Pride and Protectionism: GE publishes 2020 GE Global Innovation Barometer

14:00 | 09/01/2021

GE’s global survey of business executives has found a growing number of executives who are confident that their country is self-sufficient and does not need to rely on other countries to innovate.

pride and protectionism ge publishes 2020 ge global innovation barometer
87 per cent of business executives say that innovation plays a vital role in protecting people's health and wellbeing

American multinational conglomerate GE has just unveiled the results of its 2020 GE Global Innovation Barometer titled “Pride and Protectionism: A Quest for Innovation Agency”.

The study, which included survey questions both before the global outbreak of COVID-19 in December 2019 and again in September 2020, explores how global business leaders think about the state of innovation and how its future is being impacted by the pandemic and other geopolitical trends.

This year’s report reveals a paradox emerging with regards to business executives’ view on cross-border collaboration and protectionism.

The report shows that business executives increasingly view protectionism as a way to protect their domestic innovation environments, while at the same time, the results show that their appetite for collaboration across industries and geographies remains strong.

Overall, the study highlights innovation’s vital role in addressing the major challenges that the world now faces, while also exploring how the pandemic poses threats to the globe’s new innovation imperative.

In its seventh edition, the Global Innovation Barometer surveyed over 3,400 business executives in 22 countries in two separate studies; one concluding in February of 2020 and another in September of 2020. The second study was conducted to understand any changes in global sentiment as a result of the COVID-19 pandemic.

Overall, the study highlights innovation’s vital role in addressing the major challenges that the world now faces, while also exploring how the pandemic poses threats to the globe’s new innovation imperative.

Further, the pandemic solidified business leaders’ belief that innovation is both vital to their future and under threat. They see innovation having a crucial role in addressing the major challenges that the world now faces; however, they also feel that pandemic poses threats to this new innovation imperative. Progress has slowed in some industries and markets since the onset of COVID-19 as a result.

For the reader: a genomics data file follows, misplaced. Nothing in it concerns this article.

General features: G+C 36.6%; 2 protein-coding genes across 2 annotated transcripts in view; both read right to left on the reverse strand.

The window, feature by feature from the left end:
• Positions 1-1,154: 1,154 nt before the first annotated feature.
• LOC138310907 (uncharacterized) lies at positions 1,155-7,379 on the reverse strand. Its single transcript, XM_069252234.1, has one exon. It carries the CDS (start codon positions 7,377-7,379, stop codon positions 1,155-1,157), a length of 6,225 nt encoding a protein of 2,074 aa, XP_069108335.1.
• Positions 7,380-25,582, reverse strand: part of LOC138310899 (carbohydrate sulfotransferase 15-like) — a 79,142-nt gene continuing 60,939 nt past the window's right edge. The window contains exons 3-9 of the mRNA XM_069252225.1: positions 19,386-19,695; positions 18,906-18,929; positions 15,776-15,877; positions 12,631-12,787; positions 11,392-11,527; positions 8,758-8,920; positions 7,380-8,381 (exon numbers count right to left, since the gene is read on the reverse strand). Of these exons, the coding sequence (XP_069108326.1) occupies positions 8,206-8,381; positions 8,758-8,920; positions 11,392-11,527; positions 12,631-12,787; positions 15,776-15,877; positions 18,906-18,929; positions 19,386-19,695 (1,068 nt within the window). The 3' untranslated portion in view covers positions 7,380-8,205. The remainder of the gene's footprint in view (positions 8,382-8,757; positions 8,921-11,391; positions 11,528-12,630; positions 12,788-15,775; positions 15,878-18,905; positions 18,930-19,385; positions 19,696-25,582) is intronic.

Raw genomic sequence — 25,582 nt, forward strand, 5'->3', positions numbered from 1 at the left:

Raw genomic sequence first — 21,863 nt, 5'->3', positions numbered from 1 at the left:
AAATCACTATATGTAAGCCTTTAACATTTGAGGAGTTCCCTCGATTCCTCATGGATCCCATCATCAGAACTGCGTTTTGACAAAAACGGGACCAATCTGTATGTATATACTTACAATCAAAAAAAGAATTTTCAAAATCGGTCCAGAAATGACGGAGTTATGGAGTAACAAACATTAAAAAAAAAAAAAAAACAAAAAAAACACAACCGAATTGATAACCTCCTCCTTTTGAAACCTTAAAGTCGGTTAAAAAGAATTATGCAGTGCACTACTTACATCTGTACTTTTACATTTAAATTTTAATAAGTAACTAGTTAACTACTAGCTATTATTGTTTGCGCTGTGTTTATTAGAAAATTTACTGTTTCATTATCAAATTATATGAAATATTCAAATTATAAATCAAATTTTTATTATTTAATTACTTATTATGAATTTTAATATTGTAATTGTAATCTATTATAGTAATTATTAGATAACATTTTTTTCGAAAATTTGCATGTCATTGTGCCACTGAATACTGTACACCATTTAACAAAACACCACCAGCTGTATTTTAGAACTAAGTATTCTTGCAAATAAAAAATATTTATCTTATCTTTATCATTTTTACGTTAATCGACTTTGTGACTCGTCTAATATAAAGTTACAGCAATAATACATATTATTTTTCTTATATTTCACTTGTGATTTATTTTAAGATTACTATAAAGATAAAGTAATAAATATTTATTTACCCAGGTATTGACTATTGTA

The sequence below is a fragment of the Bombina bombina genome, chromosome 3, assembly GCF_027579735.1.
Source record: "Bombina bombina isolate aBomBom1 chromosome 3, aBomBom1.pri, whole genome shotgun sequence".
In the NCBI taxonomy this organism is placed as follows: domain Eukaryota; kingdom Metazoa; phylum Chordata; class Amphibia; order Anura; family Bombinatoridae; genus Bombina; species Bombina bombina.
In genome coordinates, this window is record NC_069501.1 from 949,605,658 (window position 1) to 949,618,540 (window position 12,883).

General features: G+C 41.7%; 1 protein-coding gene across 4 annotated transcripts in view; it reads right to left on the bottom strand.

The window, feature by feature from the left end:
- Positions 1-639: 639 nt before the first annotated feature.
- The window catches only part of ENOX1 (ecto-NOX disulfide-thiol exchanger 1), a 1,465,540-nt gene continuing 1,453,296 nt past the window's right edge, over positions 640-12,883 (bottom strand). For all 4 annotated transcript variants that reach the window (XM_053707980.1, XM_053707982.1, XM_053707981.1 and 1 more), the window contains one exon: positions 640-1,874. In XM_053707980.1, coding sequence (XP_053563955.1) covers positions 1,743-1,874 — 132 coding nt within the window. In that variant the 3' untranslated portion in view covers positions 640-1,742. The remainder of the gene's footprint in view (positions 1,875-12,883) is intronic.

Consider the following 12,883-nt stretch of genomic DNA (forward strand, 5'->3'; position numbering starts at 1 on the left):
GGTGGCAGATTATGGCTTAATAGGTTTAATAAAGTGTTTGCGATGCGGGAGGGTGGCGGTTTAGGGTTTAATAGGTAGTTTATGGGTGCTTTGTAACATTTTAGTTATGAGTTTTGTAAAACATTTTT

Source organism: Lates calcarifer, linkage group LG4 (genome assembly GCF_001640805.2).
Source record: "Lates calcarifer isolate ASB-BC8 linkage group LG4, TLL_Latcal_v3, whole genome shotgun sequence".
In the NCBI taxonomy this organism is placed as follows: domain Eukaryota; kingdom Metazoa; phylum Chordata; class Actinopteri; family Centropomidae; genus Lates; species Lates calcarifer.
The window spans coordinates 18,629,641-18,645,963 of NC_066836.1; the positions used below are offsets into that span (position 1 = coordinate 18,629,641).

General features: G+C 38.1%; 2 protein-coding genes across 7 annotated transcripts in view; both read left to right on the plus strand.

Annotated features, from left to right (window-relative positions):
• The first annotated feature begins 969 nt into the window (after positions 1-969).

In this year’s report, business executives voiced their admiration for the healthcare industry’s ingenuity during the pandemic, saying it has outperformed all other sectors with respect to innovation progress in the period, 9 per cent more than the next most innovative industry, the telecoms/internet industry.

The private sector is seen as taking a leadership role in driving innovation in healthcare, with 83 per cent of business executives saying that companies have taken a leadership role in driving innovation due to the pandemic.

This is five points higher than business executives’ perception of the government’s role in driving innovation in the period. This year’s study is reflective of business executives’ belief that healthcare innovation is required to enable the innovation of other industries. According to respondents, the healthcare industry has risen to the challenge of COVID-19 and the business community has gained a deeper appreciation for the industry’s role in the economy overall.

The study also pulsed global business leaders on which country they believe to be the world’s innovation leader.

While the study’s results in September found that China and the US were in a narrowing race to claim their place as the globe’s innovation champion, China’s place has softened as a result of the COVID-19 pandemic and the US lead remains.

Some additional top findings from the report are that 87 per cent of business executives say that innovation plays a vital role in protecting people's health and wellbeing, and 82 per cent believe the healthcare industry has set a great example for others to follow regarding the speed of innovation.

Executives also identified mobility, investment, and collaboration restrictions as their biggest concerns for the future of innovation, and 50 per cent are concerned that the restriction of people, goods, and services will have a negative effect on innovation.

Anh Duc

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